It was 1982, in America—a time and a place steeped in the fear of nuclear war, burdened by the worst economic recession since the Great Depression, and occasionally made bearable by escaping into popular culture.
That year, Rubik’s Cubes became popular enough to receive their own world championship, Michael Jackson released his bestselling album Thriller, the nascent video game industry sold nearly 8 million Atari 2600 consoles, and E.T. the Extra-Terrestrial became the highest grossing film in movie history.
E.T. told the touching story of a rubbery little alien’s friendship with a boy named Elliott. It sold more than $400 million worth of tickets, won four Academy Awards, and was soon singled out by Atari, Inc. to be adapted into a video game. Steven Spielberg, the movie’s director, received over $20 million dollars for the rights, and Atari ordered the entire game written and designed in only six weeks—as opposed to six or seven months—to be ready to sell in time for Christmas.
Confident that the game would be an enormous hit due to the success of the movie, Atari made 4 million copies of the black plastic game cartridges and quickly sold almost half of them. Buyers took the game home, put it in their machines, and quickly discovered that E.T.…sucked.
It was terrible.
According to one article on Snopes.com, “The result was a virtually unplayable game with a dull plot and crummy graphics in which frustrated players spent most of their time leading the E.T. character around in circles to prevent him from falling into pits.”
Even twenty-five years later, the game remains a popular target for the gaming world’s most intense loathing. Comprehensive lists in Electronic Gaming Monthly, FHM magazine, and PC Worldhave all declared E.T. to be the worst video game of all time. The game was a disaster, and according to then-CEO of Atari, Ray Kasser, “Nearly all of them came back.”
At the time, Atari owned a manufacturing plant in El Paso, Texas, where most of the literally millions of unsold and returned copies of E.T. were stored, and in September of 1983 those games were loaded into fourteen industrial dumptrucks, driven north into New Mexico, into the south-central New Mexico town of Alamogordo, and unceremoniously dumped into a tiny, desert landfill. Also buried with E.T. were unpopular prototypes of the Atari Mindlink game controller—designed for players to wear on their heads and control with their eyebrows—and copies of Atari’s first adaptation of Pac-Man, a game Atari had rashly produced two million more copies of than there were consoles to play them on.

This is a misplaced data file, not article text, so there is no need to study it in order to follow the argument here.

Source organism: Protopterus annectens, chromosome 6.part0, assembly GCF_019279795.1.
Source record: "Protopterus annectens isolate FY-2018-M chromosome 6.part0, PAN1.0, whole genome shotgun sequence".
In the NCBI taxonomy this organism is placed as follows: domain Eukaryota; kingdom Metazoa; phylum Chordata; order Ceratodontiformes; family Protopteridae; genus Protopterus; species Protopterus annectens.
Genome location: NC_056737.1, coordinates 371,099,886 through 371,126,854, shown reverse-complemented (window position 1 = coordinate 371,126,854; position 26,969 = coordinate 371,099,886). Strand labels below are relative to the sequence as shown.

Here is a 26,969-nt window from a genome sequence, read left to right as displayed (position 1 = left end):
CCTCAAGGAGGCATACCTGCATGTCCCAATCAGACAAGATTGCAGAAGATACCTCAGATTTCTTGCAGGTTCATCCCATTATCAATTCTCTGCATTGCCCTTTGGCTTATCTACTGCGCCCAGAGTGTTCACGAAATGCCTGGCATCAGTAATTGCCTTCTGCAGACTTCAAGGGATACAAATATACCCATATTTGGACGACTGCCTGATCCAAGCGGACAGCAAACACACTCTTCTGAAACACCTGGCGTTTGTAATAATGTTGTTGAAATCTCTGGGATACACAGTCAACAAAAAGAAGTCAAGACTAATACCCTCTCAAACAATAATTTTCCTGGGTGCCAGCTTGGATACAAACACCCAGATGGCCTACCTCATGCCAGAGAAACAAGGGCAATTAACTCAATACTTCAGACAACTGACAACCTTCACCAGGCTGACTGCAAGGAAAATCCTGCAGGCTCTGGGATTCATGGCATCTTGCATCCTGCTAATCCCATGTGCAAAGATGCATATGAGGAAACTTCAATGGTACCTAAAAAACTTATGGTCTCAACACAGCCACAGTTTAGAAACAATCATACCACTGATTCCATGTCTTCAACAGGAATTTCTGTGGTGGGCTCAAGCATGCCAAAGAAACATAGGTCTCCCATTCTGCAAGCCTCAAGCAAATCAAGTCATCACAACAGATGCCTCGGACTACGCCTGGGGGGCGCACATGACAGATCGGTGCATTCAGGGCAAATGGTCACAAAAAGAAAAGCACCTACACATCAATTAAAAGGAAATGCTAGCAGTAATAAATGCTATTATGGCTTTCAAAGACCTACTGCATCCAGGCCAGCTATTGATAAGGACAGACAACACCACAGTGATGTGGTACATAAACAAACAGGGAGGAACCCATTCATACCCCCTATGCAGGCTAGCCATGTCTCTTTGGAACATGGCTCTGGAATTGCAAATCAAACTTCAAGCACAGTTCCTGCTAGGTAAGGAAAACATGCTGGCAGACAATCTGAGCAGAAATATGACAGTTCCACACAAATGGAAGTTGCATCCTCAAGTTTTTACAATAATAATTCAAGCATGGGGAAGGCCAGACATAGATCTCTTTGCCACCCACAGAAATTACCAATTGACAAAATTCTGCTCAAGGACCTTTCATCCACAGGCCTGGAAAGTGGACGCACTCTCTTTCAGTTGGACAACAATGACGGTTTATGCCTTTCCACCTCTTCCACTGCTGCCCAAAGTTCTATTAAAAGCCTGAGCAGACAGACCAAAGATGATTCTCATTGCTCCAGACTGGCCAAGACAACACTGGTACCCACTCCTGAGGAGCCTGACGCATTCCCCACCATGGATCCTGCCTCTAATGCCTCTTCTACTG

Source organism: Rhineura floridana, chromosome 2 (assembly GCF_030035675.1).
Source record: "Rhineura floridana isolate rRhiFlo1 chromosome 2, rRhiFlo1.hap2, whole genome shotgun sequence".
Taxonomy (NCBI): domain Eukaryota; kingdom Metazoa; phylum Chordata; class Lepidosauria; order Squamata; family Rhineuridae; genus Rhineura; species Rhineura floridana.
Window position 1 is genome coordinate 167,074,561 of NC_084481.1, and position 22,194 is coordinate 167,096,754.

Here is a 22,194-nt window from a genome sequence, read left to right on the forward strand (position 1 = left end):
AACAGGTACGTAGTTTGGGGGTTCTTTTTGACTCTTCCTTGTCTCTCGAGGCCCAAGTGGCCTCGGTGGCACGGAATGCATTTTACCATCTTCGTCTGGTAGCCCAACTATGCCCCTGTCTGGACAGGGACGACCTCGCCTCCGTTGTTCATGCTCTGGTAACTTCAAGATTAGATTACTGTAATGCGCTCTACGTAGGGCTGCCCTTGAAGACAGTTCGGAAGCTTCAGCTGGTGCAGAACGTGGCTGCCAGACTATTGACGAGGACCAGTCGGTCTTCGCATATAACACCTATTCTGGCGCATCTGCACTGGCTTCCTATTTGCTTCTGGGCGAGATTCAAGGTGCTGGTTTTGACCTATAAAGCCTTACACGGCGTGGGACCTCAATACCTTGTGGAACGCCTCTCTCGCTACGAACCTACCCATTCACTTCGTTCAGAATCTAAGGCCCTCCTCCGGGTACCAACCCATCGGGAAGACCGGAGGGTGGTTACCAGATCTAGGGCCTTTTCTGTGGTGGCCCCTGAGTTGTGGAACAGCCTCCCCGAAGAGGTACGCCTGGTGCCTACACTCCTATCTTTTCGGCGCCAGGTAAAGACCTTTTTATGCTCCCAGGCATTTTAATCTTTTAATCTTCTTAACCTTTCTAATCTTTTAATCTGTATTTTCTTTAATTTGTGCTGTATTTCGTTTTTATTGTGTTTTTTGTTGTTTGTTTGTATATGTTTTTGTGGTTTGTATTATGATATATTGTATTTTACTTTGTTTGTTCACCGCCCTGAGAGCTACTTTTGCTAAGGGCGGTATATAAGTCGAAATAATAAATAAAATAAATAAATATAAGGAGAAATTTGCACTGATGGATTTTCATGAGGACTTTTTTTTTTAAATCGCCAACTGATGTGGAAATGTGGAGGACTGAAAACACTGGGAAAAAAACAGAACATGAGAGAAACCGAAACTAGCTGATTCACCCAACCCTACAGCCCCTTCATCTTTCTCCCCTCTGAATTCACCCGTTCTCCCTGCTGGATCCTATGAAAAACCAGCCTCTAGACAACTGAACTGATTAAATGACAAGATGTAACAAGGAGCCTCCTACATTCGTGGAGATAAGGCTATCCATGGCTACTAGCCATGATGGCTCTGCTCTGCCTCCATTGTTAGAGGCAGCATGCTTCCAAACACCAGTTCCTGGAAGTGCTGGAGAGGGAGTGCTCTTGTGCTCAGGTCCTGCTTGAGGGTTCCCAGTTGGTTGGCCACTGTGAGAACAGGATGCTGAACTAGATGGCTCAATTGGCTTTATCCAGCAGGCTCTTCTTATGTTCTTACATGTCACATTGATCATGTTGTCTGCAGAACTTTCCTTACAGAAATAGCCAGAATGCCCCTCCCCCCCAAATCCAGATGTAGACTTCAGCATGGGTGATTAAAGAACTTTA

The September 25, 1983 Alamogordo Daily News reported that the little dump had been selected because scavenging was forbidden there and because the dump’s garbage was crushed and covered every night. Nevertheless, one entire truckload of games was hijacked and allegedly driven down to Mexico to be copied, Alamogordo teenagers snuck into the landfill to dig out free games, and area stores were suddenly besieged by people trying to sell them Atari’s shoddiest products. To stop the site from being looted further, many of the games were crushed by D9 Caterpillars, and a layer of concrete was poured over what was left.
Atari told the dump that the games were being destroyed because the company was about to introduce an upgraded console, but the inescapable truth was that Atari was losing money rapidly and E.T. had become a major embarrassment for them—one they literally wanted buried.
The September 28, 1983 New York Times reported that Atari had lost over $310 million dollars in only three months, and that Atari’s El Paso plant was being converted into a recycling center. Atari faded rapidly from popularity, and E.T.’s desert burial became a symbol to America’s media, investors, and consumers that the video game boom was, at least temporarily, over.
E.T.’s bizarre life and death, however, would continue on, growing and evolving as a modern legend. It would be written about in books—from Zap! The Rise and Fall of Atari to The First Quarter: A 25-Year History of Video Games. It would be analyzed and dissected on hundreds of websites, including on one almost book length study, The Atari Landfill Revealed. And it would even be reinvented as a music video, in which the members of Wintergreen, a Los Angeles pop-punk band, venture into the Alamogordo desert to uncover the long-buried digital treasures.
The games have not been dug up, though. They’re still there—beneath the desert, dirt, and time.
The landfill is now a sort of recreation area, and anyone willing to drive to Alamogordo, head down White Sands Boulevard, and do a little digging, might just find something strange.